My wonderful sleuth Holly sometimes does the 3rd person thing when she gets mad or affectionate. It’s called illeism – interesting stuff.

        Indeed you could write a book on the sex and violence concept. It’s like humans are becoming cavemen again!

        Liked by 1 person

      • Tannille says:

        Holly is fiction? I didn’t realise there was a word for it – “illeism”. I thought it was a quirk I have. 😀

        It feels like sex and violence are over done. Boring elements on their own.

        Liked by 1 person

      • Mason Bushell says:

        Holly is my own Nancy Drew. Although having written 20 fullsized books with her she’s very real to me. Sadly I failed her as her book reside in a drawer where nobody can read them. There is a glimmer of hope now but I’m not going to jynx it by getting excited.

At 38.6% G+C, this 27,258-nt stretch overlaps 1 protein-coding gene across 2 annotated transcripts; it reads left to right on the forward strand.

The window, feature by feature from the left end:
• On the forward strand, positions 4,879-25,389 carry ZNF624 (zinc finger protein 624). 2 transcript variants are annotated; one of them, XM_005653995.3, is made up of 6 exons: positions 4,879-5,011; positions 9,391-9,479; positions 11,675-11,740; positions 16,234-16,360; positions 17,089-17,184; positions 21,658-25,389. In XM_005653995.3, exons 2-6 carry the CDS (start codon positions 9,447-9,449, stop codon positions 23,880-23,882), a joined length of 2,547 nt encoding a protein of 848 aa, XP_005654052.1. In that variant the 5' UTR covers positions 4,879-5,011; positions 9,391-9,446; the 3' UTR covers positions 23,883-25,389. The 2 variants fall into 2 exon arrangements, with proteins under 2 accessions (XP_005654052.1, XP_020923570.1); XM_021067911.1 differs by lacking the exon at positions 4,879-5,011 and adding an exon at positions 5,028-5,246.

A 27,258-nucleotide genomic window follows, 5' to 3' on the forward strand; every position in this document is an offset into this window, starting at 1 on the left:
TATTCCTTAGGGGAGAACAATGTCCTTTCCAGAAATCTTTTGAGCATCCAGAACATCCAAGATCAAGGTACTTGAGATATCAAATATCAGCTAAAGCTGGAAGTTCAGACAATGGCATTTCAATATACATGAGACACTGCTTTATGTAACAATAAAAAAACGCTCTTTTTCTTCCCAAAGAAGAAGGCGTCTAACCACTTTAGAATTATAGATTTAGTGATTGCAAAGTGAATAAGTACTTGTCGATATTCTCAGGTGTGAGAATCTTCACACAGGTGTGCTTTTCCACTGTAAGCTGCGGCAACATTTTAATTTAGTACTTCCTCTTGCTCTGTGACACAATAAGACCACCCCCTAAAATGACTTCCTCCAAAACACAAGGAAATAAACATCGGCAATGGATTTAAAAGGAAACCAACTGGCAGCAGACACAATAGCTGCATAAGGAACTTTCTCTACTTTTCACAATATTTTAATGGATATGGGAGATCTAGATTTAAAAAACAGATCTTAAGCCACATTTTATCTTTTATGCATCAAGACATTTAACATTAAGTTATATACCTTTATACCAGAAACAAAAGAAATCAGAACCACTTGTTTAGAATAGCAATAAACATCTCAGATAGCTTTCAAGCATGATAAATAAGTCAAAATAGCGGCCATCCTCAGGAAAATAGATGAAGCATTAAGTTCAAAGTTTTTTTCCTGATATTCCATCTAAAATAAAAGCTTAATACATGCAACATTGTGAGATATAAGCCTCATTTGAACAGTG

I agree so long as sex sells its the only thing that makes money.

        Liked by 1 person

      • Mason Bushell says:

        Hello, Tannille.

        I haven’t fund or ability to do it myself. I have a glimmer of hope which might get revealed soon all being well. But I don’t have much chance of ever seeing my books published.

        Liked by 1 person

      • Mason Bushell says:

        I met Holly in a short story when I was 12. Then she faded out of memory until 2011 when I was 26.

        That year I was cheffing in a hotel and my head chef came in from a break and put her paper on the bench next to me. On the open page was a mystery writing competition.